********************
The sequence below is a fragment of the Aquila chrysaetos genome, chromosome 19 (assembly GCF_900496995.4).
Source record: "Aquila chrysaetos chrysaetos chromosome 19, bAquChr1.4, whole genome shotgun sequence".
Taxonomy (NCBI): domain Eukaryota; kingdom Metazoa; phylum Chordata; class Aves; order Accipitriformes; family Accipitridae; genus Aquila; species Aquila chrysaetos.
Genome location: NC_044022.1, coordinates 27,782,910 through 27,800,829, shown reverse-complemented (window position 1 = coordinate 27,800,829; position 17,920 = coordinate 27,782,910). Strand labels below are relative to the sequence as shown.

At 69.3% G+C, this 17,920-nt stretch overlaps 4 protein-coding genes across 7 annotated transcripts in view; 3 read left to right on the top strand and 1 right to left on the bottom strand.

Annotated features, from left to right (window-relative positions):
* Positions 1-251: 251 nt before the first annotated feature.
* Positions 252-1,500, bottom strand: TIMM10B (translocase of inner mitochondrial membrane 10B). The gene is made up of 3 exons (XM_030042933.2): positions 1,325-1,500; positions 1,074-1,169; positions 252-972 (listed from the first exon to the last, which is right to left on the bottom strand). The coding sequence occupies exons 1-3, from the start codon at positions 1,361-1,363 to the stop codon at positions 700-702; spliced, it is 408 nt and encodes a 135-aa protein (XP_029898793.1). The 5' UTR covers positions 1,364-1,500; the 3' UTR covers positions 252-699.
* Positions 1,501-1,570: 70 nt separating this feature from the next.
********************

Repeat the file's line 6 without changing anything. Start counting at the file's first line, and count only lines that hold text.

Annotated features, from left to right (window-relative positions):